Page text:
Balic, A., Harcus, Y., Holland, M.J. & Maizels, R.M. Selective maturation of dendritic cells by Nippostrongylus brasiliensis-secreted proteins drives Th2 immune responses. Eur. J. Immunol. 34, 3047-3059

Institute of Immunology and Infection Research, University of Edinburgh, Edinburgh, UK.
European Journal of Immunology (Impact Factor: 4.03). 12/2004; 34(11):3047-59. DOI: 10.1002/eji.200425167
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Helminth infections at mucosal and tissue sites strongly polarize towards Th2 immune responses, following pathways which have yet to be elucidated. We investigated whether dendritic cells (DC) exposed to gastrointestinal nematodes induce Th2 differentiation and, if so, whether this outcome reflects the absence of DC activation (the default hypothesis). We studied secreted proteins from the parasite Nippostrongylus brasiliensis, which induce Th2 development in vivo without live infection. Murine bone marrow-derived DC pulsed with N. brasiliensis excretory/secretory antigen (NES) can, on transfer to naive recipients, prime mice for Th2 responsiveness. Heat inactivation of NES abolishes both its ability to drive Th2 responses in vivo and its capacity to stimulate DC for Th2 induction. NES, but not heat-inactivated NES, up-regulates DC maturation markers associated with Th2 promotion (CD86 and OX40L), with little change to CD80 and MHC class II. Moreover, DC exposed to NES readily produce IL-6 and IL-12p40, but not IL-12p70. LPS induced high IL-12p70 levels, except in DC that had been pre-incubated with NES. These data contradict the default hypothesis, demonstrating that a helminth product (NES) actively matures DC, selectively up-regulating CD86 and OX40L together with IL-6 production, while blocking IL-12p70 responsiveness in a manner consistent with Th2 generation in vivo.

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Available from: Martin J Holland, Oct 03, 2015
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    • "In this context, what stands out is the observation that pLL on its own induces, in vitro and in vivo, the upregulation of CD86. Selective upregulation of CD86 among major costimulatory molecules was also reported in DCs exposed to the excretory-secretory products of the nematode Nippostrongylus brasiliensis (49). However, in contrast to our experimental system, this was accompanied by secretion of IL-6 and IL-12/23p40, suggesting that exposure to the N. brasiliensis extract caused some NF-κB activation. "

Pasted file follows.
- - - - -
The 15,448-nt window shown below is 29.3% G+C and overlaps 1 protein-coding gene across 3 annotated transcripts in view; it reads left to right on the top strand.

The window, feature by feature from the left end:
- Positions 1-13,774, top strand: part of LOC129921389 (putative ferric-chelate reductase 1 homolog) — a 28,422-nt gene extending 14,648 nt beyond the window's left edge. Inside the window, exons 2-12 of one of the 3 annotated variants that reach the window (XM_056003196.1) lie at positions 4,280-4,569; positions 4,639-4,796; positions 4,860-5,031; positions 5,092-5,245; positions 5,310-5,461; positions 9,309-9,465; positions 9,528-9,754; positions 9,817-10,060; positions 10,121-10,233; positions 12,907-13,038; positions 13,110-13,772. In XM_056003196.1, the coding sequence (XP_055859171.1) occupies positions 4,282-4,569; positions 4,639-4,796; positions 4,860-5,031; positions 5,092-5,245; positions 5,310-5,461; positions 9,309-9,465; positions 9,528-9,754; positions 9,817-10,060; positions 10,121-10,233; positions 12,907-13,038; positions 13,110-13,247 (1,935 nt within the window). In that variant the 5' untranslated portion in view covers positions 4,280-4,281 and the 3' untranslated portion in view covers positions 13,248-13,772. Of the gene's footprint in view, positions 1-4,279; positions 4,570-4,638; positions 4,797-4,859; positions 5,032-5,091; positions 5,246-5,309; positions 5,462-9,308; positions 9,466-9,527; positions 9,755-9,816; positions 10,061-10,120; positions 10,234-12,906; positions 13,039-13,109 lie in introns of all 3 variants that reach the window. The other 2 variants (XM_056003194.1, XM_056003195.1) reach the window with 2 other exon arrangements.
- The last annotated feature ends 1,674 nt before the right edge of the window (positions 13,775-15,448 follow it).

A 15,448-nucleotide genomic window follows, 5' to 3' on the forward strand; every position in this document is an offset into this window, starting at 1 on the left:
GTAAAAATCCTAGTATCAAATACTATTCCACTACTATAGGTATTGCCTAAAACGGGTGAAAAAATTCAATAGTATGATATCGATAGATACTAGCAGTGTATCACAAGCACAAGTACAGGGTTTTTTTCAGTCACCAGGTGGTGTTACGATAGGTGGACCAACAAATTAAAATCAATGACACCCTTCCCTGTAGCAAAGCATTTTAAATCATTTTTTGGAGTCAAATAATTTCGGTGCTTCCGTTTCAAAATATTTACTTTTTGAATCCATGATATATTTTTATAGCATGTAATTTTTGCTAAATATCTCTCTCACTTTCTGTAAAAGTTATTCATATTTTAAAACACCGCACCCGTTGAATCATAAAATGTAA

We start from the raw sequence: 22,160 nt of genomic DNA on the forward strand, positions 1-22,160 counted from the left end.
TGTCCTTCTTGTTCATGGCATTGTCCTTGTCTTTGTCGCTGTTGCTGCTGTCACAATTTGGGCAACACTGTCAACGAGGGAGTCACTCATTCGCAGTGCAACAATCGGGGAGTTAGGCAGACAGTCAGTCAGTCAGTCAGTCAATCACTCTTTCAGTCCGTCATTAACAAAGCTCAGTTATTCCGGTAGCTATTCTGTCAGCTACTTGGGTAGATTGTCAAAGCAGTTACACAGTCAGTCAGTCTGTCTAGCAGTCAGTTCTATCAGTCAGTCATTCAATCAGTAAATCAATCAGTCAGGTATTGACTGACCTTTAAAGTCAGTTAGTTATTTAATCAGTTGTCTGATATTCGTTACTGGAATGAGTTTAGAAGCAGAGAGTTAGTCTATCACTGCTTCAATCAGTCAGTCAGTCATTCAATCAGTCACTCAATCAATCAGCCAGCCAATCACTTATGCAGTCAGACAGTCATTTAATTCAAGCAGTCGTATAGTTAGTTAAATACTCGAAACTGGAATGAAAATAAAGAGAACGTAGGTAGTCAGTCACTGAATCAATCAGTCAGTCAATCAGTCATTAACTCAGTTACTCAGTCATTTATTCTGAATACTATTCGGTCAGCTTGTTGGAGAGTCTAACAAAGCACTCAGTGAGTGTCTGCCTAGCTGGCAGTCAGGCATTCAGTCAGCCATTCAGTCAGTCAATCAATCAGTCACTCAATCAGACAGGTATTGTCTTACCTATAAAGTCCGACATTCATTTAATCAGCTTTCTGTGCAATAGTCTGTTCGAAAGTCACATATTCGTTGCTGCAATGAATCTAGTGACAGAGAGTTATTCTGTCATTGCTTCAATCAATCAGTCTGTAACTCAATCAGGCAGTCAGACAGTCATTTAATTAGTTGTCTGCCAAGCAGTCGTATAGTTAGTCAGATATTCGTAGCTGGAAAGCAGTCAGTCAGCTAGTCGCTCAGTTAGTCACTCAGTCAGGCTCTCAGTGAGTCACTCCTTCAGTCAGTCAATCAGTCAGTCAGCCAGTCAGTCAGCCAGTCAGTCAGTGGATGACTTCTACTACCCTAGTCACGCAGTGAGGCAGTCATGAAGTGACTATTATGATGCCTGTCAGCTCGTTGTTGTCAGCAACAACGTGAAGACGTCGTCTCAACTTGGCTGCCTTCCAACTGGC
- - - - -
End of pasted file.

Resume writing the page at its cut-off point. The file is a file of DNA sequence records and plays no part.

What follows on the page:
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    ABSTRACT: The larval stage of the cestode parasite Echinococcus granulosus causes hydatid disease in humans and livestock. This infection is characterized by the growth, in internal organ parenchymae, of fluid-filled structures (hydatids) that elicit surprisingly little inflammation in spite of their massive size and persistence. Hydatids are protected by a mm-thick layer of mucin-based extracellular matrix, termed laminated layer (LL), which is thought to be a major factor determining the host response in this infection. Host cells can interact both with the LL surface and with materials that are shed from it to allow parasite growth. In this work, we analyzed the response of dendritic cells (DCs) to microscopic pieces of the native mucin-based gel of the LL (pLL). In vitro, this material induced an unusual activation state characterized by up-regulation of CD86 without concomitant up-regulation of CD40 or secretion of cytokines (IL-12, IL-10, TNF-α, IL-6). When added together with TLR agonists, pLL potentiated CD86 up-regulation and IL-10 secretion, while inhibiting CD40 up-regulation and IL-12 secretion. In vivo, pLL also caused up-regulation of CD86 and inhibited CD40 up-regulation in DCs. Contrary to expectation, oxidation of the mucin glycans in pLL with periodate did not abrogate the effects on cells. Reduction of disulphide bonds, which are known to be important for LL structure, strongly diminished the impact of pLL on DCs, without altering the particulate nature of the material. In summary, DCs respond to the LL mucin meshwork with a "semi-mature" activation phenotype, both in vitro and in vivo.
    Infection and Immunity 05/2014; 82(8). DOI:10.1128/IAI.01959-14 · 3.73 Impact Factor